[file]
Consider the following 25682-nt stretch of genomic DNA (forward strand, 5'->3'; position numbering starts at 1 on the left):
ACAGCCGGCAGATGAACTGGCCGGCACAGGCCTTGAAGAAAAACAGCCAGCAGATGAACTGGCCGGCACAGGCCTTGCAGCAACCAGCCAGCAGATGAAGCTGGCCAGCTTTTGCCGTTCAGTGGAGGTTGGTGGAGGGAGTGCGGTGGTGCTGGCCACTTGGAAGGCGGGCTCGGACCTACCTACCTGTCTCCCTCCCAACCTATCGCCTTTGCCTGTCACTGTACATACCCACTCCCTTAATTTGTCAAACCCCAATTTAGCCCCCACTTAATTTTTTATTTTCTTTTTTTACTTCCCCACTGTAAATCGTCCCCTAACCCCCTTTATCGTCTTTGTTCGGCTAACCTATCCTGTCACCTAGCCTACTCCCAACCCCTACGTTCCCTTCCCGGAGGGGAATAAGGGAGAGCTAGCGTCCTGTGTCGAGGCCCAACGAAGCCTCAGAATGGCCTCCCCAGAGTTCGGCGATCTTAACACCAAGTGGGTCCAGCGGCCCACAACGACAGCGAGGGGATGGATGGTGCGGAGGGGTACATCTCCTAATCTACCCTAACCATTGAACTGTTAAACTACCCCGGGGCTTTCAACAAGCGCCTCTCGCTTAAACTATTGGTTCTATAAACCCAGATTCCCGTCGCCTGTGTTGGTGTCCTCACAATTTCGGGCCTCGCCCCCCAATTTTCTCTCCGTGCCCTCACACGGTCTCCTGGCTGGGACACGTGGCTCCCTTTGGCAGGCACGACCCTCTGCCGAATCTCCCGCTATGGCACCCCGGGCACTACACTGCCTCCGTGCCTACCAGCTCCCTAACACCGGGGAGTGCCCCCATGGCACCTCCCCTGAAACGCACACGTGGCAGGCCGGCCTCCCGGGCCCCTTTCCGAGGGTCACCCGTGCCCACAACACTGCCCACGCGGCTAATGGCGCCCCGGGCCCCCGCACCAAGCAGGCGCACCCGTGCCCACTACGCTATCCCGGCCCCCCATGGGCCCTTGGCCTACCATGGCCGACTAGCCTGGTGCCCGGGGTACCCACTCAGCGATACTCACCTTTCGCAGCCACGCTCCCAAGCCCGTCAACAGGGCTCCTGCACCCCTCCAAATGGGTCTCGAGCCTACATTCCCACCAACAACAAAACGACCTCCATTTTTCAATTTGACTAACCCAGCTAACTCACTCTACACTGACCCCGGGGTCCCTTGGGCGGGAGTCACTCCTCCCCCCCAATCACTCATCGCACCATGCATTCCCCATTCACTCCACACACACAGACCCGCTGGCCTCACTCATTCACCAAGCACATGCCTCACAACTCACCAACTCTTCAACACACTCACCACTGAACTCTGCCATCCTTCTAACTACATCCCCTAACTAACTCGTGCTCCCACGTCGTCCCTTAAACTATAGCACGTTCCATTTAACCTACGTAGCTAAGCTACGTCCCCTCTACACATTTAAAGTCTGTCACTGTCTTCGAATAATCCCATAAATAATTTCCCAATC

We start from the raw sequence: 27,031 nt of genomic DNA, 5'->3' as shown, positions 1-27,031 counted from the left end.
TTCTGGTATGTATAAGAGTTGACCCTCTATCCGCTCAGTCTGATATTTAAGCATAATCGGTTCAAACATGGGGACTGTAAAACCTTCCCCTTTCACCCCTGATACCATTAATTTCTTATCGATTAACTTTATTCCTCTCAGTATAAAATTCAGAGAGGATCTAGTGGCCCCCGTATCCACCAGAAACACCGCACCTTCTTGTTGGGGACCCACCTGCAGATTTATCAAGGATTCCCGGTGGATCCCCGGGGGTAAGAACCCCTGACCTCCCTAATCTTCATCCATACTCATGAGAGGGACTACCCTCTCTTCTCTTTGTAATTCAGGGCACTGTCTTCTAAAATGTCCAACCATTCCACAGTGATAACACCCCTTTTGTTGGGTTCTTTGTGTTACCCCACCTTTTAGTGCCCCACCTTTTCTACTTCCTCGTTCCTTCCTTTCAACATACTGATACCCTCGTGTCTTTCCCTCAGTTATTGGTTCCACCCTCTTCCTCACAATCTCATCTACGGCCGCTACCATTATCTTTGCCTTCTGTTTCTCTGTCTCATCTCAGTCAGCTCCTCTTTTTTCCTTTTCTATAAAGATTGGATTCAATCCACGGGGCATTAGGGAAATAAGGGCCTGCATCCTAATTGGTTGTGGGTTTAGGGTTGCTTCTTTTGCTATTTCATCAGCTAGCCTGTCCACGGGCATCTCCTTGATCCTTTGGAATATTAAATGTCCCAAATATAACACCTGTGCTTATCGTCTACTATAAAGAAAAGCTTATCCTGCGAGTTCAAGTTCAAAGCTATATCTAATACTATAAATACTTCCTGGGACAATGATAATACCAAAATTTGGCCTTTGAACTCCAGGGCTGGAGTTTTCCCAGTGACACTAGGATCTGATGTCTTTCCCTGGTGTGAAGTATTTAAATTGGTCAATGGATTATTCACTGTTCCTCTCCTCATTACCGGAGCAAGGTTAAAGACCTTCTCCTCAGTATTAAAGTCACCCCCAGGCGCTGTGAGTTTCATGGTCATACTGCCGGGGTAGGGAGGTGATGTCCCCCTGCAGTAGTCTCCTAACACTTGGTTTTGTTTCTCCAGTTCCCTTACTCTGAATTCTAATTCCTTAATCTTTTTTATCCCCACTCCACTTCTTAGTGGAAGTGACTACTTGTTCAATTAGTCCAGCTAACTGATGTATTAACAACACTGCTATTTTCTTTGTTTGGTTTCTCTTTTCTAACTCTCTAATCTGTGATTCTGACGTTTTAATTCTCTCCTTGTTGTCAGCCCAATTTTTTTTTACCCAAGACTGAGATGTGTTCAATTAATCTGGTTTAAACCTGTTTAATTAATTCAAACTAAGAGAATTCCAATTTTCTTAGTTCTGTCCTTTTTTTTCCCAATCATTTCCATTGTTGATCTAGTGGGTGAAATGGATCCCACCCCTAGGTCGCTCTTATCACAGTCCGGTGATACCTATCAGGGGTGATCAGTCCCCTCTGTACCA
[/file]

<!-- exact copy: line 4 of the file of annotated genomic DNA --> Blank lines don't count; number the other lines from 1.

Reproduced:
TTCTGGTATGTATAAGAGTTGACCCTCTATCCGCTCAGTCTGATATTTAAGCATAATCGGTTCAAACATGGGGACTGTAAAACCTTCCCCTTTCACCCCTGATACCATTAATTTCTTATCGATTAACTTTATTCCTCTCAGTATAAAATTCAGAGAGGATCTAGTGGCCCCCGTATCCACCAGAAACACCGCACCTTCTTGTTGGGGACCCACCTGCAGATTTATCAAGGATTCCCGGTGGATCCCCGGGGGTAAGAACCCCTGACCTCCCTAATCTTCATCCATACTCATGAGAGGGACTACCCTCTCTTCTCTTTGTAATTCAGGGCACTGTCTTCTAAAATGTCCAACCATTCCACAGTGATAACACCCCTTTTGTTGGGTTCTTTGTGTTACCCCACCTTTTAGTGCCCCACCTTTTCTACTTCCTCGTTCCTTCCTTTCAACATACTGATACCCTCGTGTCTTTCCCTCAGTTATTGGTTCCACCCTCTTCCTCACAATCTCATCTACGGCCGCTACCATTATCTTTGCCTTCTGTTTCTCTGTCTCATCTCAGTCAGCTCCTCTTTTTTCCTTTTCTATAAAGATTGGATTCAATCCACGGGGCATTAGGGAAATAAGGGCCTGCATCCTAATTGGTTGTGGGTTTAGGGTTGCTTCTTTTGCTATTTCATCAGCTAGCCTGTCCACGGGCATCTCCTTGATCCTTTGGAATATTAAATGTCCCAAATATAACACCTGTGCTTATCGTCTACTATAAAGAAAAGCTTATCCTGCGAGTTCAAGTTCAAAGCTATATCTAATACTATAAATACTTCCTGGGACAATGATAATACCAAAATTTGGCCTTTGAACTCCAGGGCTGGAGTTTTCCCAGTGACACTAGGATCTGATGTCTTTCCCTGGTGTGAAGTATTTAAATTGGTCAATGGATTATTCACTGTTCCTCTCCTCATTACCGGAGCAAGGTTAAAGACCTTCTCCTCAGTATTAAAGTCACCCCCAGGCGCTGTGAGTTTCATGGTCATACTGCCGGGGTAGGGAGGTGATGTCCCCCTGCAGTAGTCTCCTAACACTTGGTTTTGTTTCTCCAGTTCCCTTACTCTGAATTCTAATTCCTTAATCTTTTTTATCCCCACTCCACTTCTTAGTGGAAGTGACTACTTGTTCAATTAGTCCAGCTAACTGATGTATTAACAACACTGCTATTTTCTTTGTTTGGTTTCTCTTTTCTAACTCTCTAATCTGTGATTCTGACGTTTTAATTCTCTCCTTGTTGTCAGCCCAATTTTTTTTTACCCAAGACTGAGATGTGTTCAATTAATCTGGTTTAAACCTGTTTAATTAATTCAAACTAAGAGAATTCCAATTTTCTTAGTTCTGTCCTTTTTTTTCCCAATCATTTCCATTGTTGATCTAGTGGGTGAAATGGATCCCACCCCTAGGTCGCTCTTATCACAGTCCGGTGATACCTATCAGGGGTGATCAGTCCCCTCTGTACCA